GASTONIA A prosecution witness faced his former high school wrestling coach in a Gaston County courtroom Friday and described in graphic detail the coach’s alleged sexual misconduct and intimidation of team members.
Gary Scott Goins, 46, is standing trial on 20 felony sex crime charges, including indecent liberties with a child, statutory rape, sex offense with a student and crimes against nature.
Goins is accused of committing the alleged crimes against three former members of his wrestling team at East Gaston High School between 1998 and 2004.
The first witness called by Gaston District Attorney Locke Bell was a 32-year-old man who told the jury about overnight trips with the wrestling team and sleeping in the same bed with Goins. The Observer’s policy is not to publish the names of sexual abuse victims.
His first trip was the summer between the ninth and 10th grades to a wrestling camp at Appalachian State University. The man said the wrestlers stayed at a private residence. After falling asleep that night, he said he woke up and discovered Goins had grabbed his hand and put it on the coach’s penis.
“I jerked away, rolled over and tucked my hands under the pillow,” the man said. “Then I went back to sleep.”
The man testified that Goins repeated this behavior “over a dozen” times in the coming years.
When Bell asked him why he didn’t tell his parents about the coach’s actions, he responded: “I didn’t know how. I was scared. I didn’t know if they’d believe me.”
While parents came along on the overnight trips, the man said they always got separate rooms.
He also described what he said was Goins’ fondness for ripping off underwear from wrestlers and sessions of an exercise called “mental training.”
According to the man, the sessions took place in his locked bedroom when his parents weren’t at home. He said Goins lit a candle and then narrated different motivational scenarios “all to make you a tougher mental wrestler.”
However, the man said the training became sexual and included instances of oral sex with such “props” as a blond wig.
The man said his parents trusted Goins.
“He took me all over the U.S. to be a better wrestler,” he said. “And I became a better wrestler.”
The alleged sexual abuse inflicted by Goins was something “I kept pushing down,” he said. “I was hiding this from myself and everybody else.”
Last year, he decided “it was time to tell.” When he was interviewed by a Gaston County police detective, “I poured my guts out,” he said.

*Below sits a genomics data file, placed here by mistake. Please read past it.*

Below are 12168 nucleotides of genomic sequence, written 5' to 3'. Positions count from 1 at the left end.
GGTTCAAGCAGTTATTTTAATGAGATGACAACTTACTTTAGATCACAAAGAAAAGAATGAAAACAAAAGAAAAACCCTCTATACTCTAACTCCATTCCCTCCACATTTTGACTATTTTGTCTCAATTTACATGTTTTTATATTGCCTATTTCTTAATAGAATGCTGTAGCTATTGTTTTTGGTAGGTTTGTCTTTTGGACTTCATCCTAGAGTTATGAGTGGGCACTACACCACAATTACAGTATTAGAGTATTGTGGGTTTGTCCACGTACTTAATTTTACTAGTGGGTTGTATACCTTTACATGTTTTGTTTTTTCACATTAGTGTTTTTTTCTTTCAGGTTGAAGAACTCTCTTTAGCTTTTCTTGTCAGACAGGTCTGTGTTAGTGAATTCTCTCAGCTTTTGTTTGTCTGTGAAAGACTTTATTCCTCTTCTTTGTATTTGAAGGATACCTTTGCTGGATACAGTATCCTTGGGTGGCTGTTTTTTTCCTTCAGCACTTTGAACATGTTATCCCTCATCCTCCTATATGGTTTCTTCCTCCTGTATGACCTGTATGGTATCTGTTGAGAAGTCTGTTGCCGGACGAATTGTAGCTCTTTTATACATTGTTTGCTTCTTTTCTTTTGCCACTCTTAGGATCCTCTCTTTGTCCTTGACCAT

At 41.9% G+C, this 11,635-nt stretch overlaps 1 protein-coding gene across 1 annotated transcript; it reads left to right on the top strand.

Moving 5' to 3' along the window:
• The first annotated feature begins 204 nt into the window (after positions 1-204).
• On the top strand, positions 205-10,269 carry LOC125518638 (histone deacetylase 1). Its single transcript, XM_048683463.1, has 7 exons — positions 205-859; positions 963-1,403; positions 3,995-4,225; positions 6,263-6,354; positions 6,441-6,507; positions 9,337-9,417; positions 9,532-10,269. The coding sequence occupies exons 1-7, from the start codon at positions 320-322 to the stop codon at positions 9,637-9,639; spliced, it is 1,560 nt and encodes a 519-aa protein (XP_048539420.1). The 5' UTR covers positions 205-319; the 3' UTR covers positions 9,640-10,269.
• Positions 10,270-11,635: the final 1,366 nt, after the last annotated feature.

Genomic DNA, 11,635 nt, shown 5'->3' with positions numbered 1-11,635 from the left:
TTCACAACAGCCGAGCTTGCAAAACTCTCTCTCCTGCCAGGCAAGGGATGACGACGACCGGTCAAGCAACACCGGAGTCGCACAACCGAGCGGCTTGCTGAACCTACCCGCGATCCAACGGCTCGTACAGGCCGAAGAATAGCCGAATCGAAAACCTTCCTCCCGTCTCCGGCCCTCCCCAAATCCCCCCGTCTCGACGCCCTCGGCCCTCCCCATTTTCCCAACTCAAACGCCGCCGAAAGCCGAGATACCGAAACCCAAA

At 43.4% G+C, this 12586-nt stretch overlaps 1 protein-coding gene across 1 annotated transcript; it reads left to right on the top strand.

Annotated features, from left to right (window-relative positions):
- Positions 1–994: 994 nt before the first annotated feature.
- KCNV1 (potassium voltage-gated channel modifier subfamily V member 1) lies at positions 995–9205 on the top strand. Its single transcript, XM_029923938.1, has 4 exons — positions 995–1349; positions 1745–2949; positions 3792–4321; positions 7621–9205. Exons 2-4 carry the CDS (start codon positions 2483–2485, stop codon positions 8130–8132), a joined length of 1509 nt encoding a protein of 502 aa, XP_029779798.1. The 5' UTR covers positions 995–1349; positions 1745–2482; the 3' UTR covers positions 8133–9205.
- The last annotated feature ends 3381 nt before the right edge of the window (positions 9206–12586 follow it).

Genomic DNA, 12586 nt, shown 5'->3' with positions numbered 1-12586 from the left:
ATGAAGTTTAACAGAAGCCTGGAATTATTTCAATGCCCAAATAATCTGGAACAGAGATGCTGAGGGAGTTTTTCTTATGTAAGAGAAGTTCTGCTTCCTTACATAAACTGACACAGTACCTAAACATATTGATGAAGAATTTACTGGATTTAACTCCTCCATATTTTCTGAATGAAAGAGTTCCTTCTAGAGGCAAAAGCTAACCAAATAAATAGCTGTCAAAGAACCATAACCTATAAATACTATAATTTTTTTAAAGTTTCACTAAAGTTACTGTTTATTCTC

On Friday, the jury watched a video of that interview. Near the end, the man told the detective “this is not something you talk about every day. This is not easy.”
But after telling the story, he said “I feel a little better.”
Bell also questioned a second man about what he had observed while serving as captain of the East Gaston wrestling team in the late 1990s.
The man, who is now 33, recalled a trip to DisneyWorld where he and another wrestler were directed by Goins to put makeup on younger members of the team.
What started out as a joke “got very obscene,” he said. “It went from bad to worse. Goins had us to pose them in sexual positions, and he was taking pictures.”
The man testified that he later saw some of the photos in a folder in the top drawer of Goins’ filing cabinet.
He told the jury that Goins sometimes randomly jumped on wrestlers for what he described as a “choking out.” If wrestlers didn’t respond by saying “I’m your bitch,” the man said Goins choked them until they passed out.
At one point, the man said he confronted Goins and called him a “sick SOB.” Later, after he got kicked off the team, the man said he transferred to North Gaston High School and became captain of the wrestling team there.
When Bell asked whether he’d ever tried to get the school system to do something about Goins’ behavior, the man replied “multiple times.”
The man said the parents of some wrestlers who were aware of what he’d seen asked him whether he would sign a formal affidavit and he agreed. The document was supposed to go to the school board, but the man didn’t know what became of it.
The trial, which resumes Monday, is expected to last two to three weeks.
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